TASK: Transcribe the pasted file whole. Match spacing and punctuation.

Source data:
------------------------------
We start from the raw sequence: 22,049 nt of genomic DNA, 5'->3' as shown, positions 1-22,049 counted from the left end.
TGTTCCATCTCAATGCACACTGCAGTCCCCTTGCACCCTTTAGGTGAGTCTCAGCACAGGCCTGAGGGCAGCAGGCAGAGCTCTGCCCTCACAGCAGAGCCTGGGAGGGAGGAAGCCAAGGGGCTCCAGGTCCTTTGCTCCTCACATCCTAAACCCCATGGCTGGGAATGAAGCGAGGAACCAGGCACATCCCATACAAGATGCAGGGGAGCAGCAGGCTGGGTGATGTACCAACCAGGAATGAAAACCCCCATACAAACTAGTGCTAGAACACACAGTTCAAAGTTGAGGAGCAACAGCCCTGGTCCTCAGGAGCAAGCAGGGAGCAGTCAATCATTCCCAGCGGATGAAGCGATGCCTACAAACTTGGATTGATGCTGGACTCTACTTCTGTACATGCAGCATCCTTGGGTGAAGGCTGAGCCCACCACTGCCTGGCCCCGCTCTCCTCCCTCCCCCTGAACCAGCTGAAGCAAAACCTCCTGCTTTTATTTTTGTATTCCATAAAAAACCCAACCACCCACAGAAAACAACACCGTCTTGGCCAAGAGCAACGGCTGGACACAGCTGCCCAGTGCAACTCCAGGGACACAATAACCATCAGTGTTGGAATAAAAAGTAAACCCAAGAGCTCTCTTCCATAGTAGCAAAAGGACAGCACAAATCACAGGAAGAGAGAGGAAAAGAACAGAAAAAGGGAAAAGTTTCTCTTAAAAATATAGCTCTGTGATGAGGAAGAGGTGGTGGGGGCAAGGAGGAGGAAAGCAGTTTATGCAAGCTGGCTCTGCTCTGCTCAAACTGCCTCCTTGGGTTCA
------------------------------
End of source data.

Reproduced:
We start from the raw sequence: 22,049 nt of genomic DNA, 5'->3' as shown, positions 1-22,049 counted from the left end.
TGTTCCATCTCAATGCACACTGCAGTCCCCTTGCACCCTTTAGGTGAGTCTCAGCACAGGCCTGAGGGCAGCAGGCAGAGCTCTGCCCTCACAGCAGAGCCTGGGAGGGAGGAAGCCAAGGGGCTCCAGGTCCTTTGCTCCTCACATCCTAAACCCCATGGCTGGGAATGAAGCGAGGAACCAGGCACATCCCATACAAGATGCAGGGGAGCAGCAGGCTGGGTGATGTACCAACCAGGAATGAAAACCCCCATACAAACTAGTGCTAGAACACACAGTTCAAAGTTGAGGAGCAACAGCCCTGGTCCTCAGGAGCAAGCAGGGAGCAGTCAATCATTCCCAGCGGATGAAGCGATGCCTACAAACTTGGATTGATGCTGGACTCTACTTCTGTACATGCAGCATCCTTGGGTGAAGGCTGAGCCCACCACTGCCTGGCCCCGCTCTCCTCCCTCCCCCTGAACCAGCTGAAGCAAAACCTCCTGCTTTTATTTTTGTATTCCATAAAAAACCCAACCACCCACAGAAAACAACACCGTCTTGGCCAAGAGCAACGGCTGGACACAGCTGCCCAGTGCAACTCCAGGGACACAATAACCATCAGTGTTGGAATAAAAAGTAAACCCAAGAGCTCTCTTCCATAGTAGCAAAAGGACAGCACAAATCACAGGAAGAGAGAGGAAAAGAACAGAAAAAGGGAAAAGTTTCTCTTAAAAATATAGCTCTGTGATGAGGAAGAGGTGGTGGGGGCAAGGAGGAGGAAAGCAGTTTATGCAAGCTGGCTCTGCTCTGCTCAAACTGCCTCCTTGGGTTCA